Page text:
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University of Michigan Athletic Director Dave Brandon resigned Friday afternoon. The move is a loss for the athletic department and the university as a whole, and comes at a time when Michigan's football team, in particular, needs all the consistency it can get.

But a poor won-loss record and bumbling by his football coaching staff started a backlash that eventually drew in university donors. And once the people who write the checks lose faith, there's little choice but for the president to act.

Still, Brandon made changes and improvements to the department that butted up against some of the more hide-bound traditions of the university, which has resisted the kind of change he introduced.

Brandon, who attended U of M and played under legendary Wolverines coach Bo Schembechler, raised impressive amounts of money for the department, which led to facility improvements and an expansion of the whole athletic campus.

He was also able to increase attention to women's athletics and non-revenue sports that often get overlooked.

He raised academic standards for athletes, brought in additional counseling and help, and made academics a more important part of the department's overall mission.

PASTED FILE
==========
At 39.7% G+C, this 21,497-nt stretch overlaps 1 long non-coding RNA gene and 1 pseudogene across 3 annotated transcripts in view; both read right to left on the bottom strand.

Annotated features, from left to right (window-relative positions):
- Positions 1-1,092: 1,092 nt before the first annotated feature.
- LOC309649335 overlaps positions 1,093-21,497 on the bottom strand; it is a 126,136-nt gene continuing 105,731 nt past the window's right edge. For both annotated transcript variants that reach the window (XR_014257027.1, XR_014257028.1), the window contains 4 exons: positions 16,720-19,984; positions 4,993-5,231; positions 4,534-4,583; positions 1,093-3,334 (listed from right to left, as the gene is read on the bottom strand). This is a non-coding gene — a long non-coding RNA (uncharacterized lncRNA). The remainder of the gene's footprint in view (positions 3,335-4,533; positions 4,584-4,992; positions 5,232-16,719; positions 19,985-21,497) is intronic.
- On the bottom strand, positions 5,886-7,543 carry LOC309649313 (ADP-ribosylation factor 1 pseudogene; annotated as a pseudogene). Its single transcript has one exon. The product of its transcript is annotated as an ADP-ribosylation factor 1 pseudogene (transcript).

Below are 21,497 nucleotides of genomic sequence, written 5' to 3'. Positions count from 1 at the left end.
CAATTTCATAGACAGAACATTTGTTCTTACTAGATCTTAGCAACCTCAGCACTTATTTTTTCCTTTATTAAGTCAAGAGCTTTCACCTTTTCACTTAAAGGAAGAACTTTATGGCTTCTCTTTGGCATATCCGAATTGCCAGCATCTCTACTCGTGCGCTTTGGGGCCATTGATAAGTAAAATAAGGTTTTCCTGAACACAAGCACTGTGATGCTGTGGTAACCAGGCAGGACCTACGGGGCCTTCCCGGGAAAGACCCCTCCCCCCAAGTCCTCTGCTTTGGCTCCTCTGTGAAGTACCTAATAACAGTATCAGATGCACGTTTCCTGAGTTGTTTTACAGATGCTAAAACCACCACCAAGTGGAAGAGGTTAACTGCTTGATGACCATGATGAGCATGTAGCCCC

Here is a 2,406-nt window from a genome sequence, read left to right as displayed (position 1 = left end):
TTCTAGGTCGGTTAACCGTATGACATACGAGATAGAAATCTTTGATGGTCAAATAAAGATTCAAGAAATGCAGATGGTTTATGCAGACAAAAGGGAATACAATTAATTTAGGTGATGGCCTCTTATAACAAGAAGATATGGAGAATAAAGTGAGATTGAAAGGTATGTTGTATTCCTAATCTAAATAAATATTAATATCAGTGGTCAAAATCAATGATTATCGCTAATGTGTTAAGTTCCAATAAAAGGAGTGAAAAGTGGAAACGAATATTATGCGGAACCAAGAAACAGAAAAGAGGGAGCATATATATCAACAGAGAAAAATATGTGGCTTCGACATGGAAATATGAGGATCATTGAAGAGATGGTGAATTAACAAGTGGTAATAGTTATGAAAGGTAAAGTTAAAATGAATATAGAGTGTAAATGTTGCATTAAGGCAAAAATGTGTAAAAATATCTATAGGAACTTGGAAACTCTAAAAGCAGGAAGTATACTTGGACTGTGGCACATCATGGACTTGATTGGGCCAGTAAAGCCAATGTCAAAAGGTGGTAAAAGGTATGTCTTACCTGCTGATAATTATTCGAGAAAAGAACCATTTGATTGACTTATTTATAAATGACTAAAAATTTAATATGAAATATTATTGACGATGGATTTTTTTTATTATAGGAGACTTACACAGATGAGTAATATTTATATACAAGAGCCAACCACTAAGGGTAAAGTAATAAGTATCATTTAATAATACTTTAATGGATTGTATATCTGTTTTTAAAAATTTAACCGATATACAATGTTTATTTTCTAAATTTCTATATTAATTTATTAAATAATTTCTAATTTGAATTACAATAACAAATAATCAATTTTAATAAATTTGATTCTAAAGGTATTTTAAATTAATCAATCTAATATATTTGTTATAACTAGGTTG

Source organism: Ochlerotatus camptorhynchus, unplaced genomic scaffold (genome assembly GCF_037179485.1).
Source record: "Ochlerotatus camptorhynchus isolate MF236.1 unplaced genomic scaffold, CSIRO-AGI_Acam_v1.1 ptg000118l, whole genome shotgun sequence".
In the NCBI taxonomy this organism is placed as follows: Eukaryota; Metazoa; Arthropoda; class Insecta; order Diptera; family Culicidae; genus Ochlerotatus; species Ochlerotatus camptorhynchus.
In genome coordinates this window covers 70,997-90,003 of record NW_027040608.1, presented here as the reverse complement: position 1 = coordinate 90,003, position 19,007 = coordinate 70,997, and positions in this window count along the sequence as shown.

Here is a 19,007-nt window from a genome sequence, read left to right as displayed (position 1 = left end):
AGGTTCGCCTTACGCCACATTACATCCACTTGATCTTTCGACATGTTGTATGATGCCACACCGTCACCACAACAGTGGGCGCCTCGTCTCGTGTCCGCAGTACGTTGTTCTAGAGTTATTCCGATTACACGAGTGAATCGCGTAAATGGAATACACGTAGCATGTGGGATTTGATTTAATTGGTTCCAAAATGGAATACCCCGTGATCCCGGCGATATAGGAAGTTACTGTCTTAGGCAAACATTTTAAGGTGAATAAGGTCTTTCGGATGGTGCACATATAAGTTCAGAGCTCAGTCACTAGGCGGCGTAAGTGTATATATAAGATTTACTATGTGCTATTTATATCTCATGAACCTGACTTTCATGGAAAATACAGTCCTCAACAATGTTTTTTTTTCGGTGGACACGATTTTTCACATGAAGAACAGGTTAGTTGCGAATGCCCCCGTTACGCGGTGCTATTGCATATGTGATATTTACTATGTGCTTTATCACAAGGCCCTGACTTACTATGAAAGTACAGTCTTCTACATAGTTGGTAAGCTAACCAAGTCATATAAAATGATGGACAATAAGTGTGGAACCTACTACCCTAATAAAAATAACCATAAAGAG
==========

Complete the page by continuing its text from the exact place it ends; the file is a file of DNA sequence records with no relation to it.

His downfall, in part, was his aversion to pander to former athletes, alumni and other constituencies that are used to being courted by the university.

If Michigan's football team was 7-0 going into this weekend, Brandon likely wouldn't be resigning.

But he's been caught in the discontent from Coach Brady Hoke's failure to produce wins.

The inability to win was compounded by quarterback Shane Morris' head injury last month. Brandon and Hoke both came under fire after it was revealed Morris suffered a probable concussion while playing, but was not removed immediately from the field. Students on campus have even held rallies against Brandon.

Michigan football fans take their team and sport seriously, and for life. It's surely been no small challenge for Brandon to prioritize appeasing former players, university alumni and the Board of Regents, while still focusing on those he's there to serve: current students in the athletic department.

His passion for those students, and the coaches of Michigan's various sports teams, wasn't enough in the end. By the time Brandon left, he had lost the student body, whose members organized a protest and a petition drive whose goal was Brandon's depature.

Michigan's athletic department is one of the best in the country. It was made better by Brandon's time there, despite the inadequacies of the football team.

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